We had wandered off of the map. Chris and I were in Lisbon, both escaping to warmer climes during our Spring Break–I from Scotland, she from Sweden. We balanced our interests: medieval castles for me, modern art for her. Today was her day and we had already been to one art museum. Now we were trying to find the Museu Calouste Gulbenkian. Our map, it seemed, did not include all of Lisbon. Despite my (mostly) impeccable guiding skills, we were lost.
Somehow, we ended up in a park, where we gladly took the opportunity to rest our feet. The park was on a slight hill and we could look back the way we came. Gesturing vaguely in the general direction we wanted to go, we planned our next attempt. Behind us, a pair of lovers whispered to each other, oblivious to us or anyone. The path around them was thick with daisies and orange poppies. We chose our direction, leaving by the flowered path.
And promptly got lost again.
I suggested at this point that we ask for directions, even though neither of us spoke Portuguese and between us only I spoke Spanish. Just when decided upon this course of action, the streets seemed to empty. There was no one we could ask. So we kept walking.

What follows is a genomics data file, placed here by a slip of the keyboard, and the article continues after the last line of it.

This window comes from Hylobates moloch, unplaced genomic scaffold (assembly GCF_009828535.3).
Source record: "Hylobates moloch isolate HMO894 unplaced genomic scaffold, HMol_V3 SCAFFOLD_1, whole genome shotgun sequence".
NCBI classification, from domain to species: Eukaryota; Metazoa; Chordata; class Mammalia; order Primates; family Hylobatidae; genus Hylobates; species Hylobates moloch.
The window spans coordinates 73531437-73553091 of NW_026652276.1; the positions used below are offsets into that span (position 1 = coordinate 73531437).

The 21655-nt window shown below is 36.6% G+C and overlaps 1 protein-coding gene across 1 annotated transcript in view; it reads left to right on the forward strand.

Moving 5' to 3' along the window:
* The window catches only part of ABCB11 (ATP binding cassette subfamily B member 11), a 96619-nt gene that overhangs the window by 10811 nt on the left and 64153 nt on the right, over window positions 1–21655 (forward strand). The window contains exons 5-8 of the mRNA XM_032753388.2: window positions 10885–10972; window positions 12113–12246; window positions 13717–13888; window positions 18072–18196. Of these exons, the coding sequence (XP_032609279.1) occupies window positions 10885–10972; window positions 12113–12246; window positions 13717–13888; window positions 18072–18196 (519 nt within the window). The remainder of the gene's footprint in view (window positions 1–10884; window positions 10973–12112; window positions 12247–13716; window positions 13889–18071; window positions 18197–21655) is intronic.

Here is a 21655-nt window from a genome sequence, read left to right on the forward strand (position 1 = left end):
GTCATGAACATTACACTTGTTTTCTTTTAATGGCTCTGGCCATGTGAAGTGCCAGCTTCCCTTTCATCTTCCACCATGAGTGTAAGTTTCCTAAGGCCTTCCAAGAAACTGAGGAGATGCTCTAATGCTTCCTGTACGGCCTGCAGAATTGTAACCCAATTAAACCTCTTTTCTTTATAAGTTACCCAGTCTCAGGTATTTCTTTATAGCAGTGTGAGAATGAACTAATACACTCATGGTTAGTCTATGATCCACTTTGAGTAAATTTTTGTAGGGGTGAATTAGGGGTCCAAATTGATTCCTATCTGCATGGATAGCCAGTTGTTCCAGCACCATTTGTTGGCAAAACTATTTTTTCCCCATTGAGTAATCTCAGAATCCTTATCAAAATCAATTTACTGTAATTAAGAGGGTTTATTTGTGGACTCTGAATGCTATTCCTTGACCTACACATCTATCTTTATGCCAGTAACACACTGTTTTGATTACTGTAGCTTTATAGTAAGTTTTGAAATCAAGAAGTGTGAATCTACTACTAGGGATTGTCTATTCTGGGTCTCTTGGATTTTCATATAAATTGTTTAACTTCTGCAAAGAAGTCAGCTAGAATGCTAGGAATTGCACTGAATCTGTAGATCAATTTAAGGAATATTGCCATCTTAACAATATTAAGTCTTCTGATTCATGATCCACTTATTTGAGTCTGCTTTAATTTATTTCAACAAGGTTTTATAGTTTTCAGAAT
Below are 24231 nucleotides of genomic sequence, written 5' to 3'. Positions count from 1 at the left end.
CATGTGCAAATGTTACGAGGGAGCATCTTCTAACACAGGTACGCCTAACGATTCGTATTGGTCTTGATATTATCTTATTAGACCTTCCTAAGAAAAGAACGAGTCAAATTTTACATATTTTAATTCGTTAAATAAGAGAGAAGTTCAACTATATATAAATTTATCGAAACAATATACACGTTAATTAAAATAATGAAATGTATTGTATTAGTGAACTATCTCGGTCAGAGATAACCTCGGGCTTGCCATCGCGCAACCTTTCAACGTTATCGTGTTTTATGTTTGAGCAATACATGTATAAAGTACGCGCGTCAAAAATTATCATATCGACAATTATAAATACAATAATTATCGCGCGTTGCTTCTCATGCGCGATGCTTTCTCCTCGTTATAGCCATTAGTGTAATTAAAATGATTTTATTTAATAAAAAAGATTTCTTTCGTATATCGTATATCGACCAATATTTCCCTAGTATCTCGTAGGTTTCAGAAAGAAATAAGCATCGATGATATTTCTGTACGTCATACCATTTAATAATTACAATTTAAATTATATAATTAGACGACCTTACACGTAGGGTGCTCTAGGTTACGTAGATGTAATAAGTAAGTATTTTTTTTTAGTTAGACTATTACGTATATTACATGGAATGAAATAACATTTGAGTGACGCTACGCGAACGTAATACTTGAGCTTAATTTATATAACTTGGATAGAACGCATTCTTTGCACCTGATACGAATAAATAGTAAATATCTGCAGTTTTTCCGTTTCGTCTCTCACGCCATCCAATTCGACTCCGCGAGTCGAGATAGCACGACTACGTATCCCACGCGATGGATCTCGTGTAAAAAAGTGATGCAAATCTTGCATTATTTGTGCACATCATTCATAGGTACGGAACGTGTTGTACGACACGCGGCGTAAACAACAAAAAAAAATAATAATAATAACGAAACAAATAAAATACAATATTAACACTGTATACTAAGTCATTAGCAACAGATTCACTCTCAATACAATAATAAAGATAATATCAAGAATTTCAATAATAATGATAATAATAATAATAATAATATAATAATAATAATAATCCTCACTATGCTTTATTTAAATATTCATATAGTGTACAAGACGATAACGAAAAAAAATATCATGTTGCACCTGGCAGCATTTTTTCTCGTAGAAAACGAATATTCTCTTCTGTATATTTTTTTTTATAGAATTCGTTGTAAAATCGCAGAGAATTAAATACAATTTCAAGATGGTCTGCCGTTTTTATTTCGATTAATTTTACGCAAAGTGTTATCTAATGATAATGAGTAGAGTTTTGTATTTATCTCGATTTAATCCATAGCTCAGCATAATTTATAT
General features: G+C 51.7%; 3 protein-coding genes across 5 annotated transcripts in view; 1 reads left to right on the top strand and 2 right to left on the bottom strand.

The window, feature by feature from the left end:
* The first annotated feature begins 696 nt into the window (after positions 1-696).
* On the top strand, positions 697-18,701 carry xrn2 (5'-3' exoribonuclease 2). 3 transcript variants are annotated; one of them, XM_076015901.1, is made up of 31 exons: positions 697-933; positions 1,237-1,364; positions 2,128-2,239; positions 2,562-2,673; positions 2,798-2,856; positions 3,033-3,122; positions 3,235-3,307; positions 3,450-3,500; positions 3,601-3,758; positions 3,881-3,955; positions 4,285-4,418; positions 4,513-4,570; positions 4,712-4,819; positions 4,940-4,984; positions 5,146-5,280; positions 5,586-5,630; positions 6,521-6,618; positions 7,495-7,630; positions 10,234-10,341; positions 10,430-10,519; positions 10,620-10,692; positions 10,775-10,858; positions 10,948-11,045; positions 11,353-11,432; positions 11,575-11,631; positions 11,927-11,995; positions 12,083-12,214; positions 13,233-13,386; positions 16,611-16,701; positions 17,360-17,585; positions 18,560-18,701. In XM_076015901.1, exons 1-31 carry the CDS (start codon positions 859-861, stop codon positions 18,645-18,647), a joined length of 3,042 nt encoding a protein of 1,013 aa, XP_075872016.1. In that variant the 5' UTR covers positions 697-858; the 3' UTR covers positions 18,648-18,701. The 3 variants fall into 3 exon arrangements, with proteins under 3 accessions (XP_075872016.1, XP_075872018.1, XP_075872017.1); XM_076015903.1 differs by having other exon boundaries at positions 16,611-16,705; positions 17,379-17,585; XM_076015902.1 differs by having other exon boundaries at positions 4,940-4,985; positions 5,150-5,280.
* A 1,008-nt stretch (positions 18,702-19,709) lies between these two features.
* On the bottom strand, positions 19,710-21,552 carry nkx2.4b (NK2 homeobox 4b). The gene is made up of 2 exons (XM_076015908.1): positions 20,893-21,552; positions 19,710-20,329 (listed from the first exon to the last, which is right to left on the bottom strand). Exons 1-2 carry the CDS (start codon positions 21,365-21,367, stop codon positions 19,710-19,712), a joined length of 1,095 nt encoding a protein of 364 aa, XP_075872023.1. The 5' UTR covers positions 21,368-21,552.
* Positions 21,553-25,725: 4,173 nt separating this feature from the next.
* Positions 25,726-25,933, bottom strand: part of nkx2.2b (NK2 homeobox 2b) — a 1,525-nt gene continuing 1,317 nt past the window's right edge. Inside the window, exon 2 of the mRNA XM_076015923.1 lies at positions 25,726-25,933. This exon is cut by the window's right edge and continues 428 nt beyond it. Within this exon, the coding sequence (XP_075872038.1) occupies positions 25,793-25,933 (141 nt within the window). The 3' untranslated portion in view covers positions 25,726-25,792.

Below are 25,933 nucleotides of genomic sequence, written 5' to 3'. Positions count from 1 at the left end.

We turned down another street and, at the end of it, was a person! He sat on the steps in front of a door, his long white tunic bright in the afternoon sun. A blocky spiral towered over the building, topped with blue and white tile, just barely in our line of sight from where we stood on the street. We paused, deciding which one of us should ask and what to say. Then Chris crossed the street and asked, in Arabic, “Excuse me, but where is the Gulbenkian museum?”
He stared at her in surprise. Here were two tourists, American women, both with blond hair and wearing strappy sundresses in the Portuguese heat–and one of them walks up to him and asks a question in Arabic?
He went inside and came back with the imam, a large and friendly man, who also was bemused to find himself giving directions in Arabic to an American tourist. He walked with us down the street and another man asked him, jokingly, in Portuguese, “A couple of converts?”
It turned out that we were only a few blocks away from the Museu Calouste Gulbenkian. We had also found the only mosque in Lisbon.
Travel is full of these moments of serendipity: of course we would get lost, of course Chris spoke Arabic, of course we would find the only mosque in the entire city, and of course we would be near our destination. It is these moments of serendipity that makes each journey unique, an experience shared only by those in that moment, to be told as stories later.
Photo: A statue in Lisbon, Portugal, possibly in Jardim Amnistia Internacional.